The harvest season on the Roanoke River closed last Friday, and although the river is still full of fish now, the “bite” can be inconsistent throughout the day. Some of the best catches are being reported early in the morning and mid-to-late afternoon.

Heavy spawning activity was reported over the weekend as the water temperatures moved into the preferred spawning range of 64 to 68 degrees Fahrenheit.   By Monday, afternoon water temperatures in the vicinity of Weldon had reached 69 F. 

N.C. Wildlife Resources Commission fisheries biologists Chad Thomas and Kevin Dockendorf collected 964 striped bass during their weekly sampling run on Monday, a good number that will start to dwindle as the water temperatures begin to consistently exceed 70 degrees Fahrenheit. Short-term weather forecasts are calling for air temperatures in the region in the mid-80s for the next few days, which will boost water temperatures up past optimal spawning conditions. In other words, the time is now if anglers haven’t had a chance to catch a striped bass this spring.

According to Bobby Colston, of Colston’s Tackle Box on Hwy. 48 south of Gaston, anglers are still catching fish in the Weldon area, adding that the top water bite has been really good early in the morning and late in the afternoon when the shadows get on the water. No matter what anglers are throwing, they’re catching fish, although live minnows seem to be the best bait from reports he’s heard. For anglers fishing artificial bait, bucktails and flukes seem to be the best choices, while fly-fishing has also been “pretty good” this week.

Striped bass anglers are reminded that they need to use a single barbless hook or lure with a single barbless hook when fishing in the upper river until June 30. The upper Roanoke River is defined as the main river channel and all tributaries, upstream from the U.S. Hwy. 258 bridge near Scotland Neck to the Roanoke Rapids Lake dam.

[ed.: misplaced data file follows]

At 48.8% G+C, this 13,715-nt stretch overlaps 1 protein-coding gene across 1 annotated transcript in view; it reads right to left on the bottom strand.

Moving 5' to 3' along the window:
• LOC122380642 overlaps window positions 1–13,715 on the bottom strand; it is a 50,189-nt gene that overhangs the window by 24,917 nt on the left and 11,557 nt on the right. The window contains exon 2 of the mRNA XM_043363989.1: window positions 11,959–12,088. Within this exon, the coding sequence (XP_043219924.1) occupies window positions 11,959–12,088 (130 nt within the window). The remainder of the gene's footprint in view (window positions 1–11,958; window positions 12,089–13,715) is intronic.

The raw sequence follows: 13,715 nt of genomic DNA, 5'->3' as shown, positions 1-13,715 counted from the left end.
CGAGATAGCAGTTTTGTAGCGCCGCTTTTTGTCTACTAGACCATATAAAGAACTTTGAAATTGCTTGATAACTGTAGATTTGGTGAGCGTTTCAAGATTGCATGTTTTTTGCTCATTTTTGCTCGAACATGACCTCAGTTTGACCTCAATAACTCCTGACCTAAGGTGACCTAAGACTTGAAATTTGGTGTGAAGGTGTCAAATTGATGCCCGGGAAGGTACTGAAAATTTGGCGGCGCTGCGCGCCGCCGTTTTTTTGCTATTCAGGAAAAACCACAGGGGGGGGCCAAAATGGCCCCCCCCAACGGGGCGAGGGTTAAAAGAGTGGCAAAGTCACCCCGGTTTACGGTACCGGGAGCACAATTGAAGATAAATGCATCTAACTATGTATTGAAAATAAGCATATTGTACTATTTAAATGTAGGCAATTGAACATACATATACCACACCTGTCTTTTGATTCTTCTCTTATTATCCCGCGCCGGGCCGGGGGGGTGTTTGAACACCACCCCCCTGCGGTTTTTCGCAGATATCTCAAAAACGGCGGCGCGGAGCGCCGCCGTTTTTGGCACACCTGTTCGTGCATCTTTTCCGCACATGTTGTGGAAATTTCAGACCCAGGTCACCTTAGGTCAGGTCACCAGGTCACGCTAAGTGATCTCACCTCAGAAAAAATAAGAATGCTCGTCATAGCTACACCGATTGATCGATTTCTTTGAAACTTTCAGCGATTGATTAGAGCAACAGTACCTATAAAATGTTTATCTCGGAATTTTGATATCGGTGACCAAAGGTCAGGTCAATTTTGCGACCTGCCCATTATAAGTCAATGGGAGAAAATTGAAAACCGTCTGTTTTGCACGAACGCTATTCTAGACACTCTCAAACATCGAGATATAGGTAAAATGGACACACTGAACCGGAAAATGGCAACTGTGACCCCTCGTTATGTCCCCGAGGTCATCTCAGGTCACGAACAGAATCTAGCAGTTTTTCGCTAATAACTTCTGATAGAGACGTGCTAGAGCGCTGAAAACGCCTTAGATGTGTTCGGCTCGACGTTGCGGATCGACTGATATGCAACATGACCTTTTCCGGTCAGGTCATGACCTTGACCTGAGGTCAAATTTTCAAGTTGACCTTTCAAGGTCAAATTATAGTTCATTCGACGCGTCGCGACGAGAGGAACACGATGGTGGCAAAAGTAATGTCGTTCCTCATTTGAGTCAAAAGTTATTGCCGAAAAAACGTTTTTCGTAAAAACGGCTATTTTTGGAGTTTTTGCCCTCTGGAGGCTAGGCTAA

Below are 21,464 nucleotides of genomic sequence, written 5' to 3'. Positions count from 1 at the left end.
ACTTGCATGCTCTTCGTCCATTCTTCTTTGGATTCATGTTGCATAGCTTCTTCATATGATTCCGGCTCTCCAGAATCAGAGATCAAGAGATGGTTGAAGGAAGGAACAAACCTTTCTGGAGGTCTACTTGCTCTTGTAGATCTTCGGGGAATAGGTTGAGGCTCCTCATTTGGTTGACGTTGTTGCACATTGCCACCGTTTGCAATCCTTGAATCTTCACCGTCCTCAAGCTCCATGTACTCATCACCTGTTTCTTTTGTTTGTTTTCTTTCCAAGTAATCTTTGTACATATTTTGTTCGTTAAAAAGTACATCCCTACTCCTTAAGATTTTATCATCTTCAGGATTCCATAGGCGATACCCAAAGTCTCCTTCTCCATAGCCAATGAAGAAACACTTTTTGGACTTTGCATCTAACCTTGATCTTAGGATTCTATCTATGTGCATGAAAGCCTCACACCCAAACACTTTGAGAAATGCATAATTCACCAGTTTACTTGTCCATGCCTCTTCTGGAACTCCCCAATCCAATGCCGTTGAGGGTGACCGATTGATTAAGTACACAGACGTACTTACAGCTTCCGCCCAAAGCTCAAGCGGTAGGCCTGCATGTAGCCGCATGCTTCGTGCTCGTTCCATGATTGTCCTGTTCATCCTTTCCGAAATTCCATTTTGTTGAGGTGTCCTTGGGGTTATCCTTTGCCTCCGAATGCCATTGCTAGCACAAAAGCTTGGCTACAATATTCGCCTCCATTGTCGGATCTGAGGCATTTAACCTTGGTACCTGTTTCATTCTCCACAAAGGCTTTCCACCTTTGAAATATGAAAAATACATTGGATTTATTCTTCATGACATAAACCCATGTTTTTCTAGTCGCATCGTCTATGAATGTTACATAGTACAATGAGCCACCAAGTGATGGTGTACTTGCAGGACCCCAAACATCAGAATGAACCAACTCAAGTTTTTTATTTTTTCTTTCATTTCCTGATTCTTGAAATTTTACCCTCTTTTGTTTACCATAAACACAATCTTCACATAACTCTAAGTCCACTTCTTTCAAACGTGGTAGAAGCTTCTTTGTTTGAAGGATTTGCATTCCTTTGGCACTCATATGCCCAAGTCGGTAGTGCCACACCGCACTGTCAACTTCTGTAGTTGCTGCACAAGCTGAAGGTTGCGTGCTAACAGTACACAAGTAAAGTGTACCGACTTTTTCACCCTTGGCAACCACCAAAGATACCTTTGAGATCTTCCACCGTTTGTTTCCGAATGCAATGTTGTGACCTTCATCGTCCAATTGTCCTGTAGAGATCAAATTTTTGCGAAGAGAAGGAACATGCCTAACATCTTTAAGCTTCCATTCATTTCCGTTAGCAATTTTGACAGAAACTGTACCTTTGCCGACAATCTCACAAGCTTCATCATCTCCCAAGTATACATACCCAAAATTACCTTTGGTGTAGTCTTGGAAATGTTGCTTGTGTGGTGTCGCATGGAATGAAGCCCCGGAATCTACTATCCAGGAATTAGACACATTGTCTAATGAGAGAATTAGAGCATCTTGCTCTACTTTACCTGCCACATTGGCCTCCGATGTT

While anglers can make their existing hooks barbless by crimping down the barb with pliers, the Wildlife Resources Commission, in partnership with Eagle Claw, is handing out barbless circle hooks to anglers fishing on the upper Roanoke River this spring. Informational cards with a single barbless hook attached are available from Wildlife Enforcement officers, fisheries biologists and creel clerks working in the vicinity of the river from now until the end of June.

Safety Note

High flows following periods of low flow dislodge limbs, logs and in some cases, trees from up river locations.  Boaters should take extreme caution when traveling on the water and be on the look-out for these floating hazards!  Similarly, extreme low flows can expose rock outcroppings and make many areas too shallow to access. 

For additional safety measures, the Commission urges boaters to file a float plan before getting on the river. Filling out a float plan and giving it to a reliable person before you leave the ramp can be a life-saving decision.

Check out the North Carolina Boating Checklist to be sure you’re complying with on-the-water rules and safety recommendations.

American Shad Regulation Information

Within the inland waters of the Roanoke River and its tributaries, only one American (white) shad can be included in the daily limit of 10 shad per angler. Inland waters on the mainstem of the Roanoke River are  upstream of the US Highway 258 Bridge near Scotland Neck.

For a downloadable, color pamphlet identifying the species of shad and herring found in North Carolina waters, click here.

Back to archives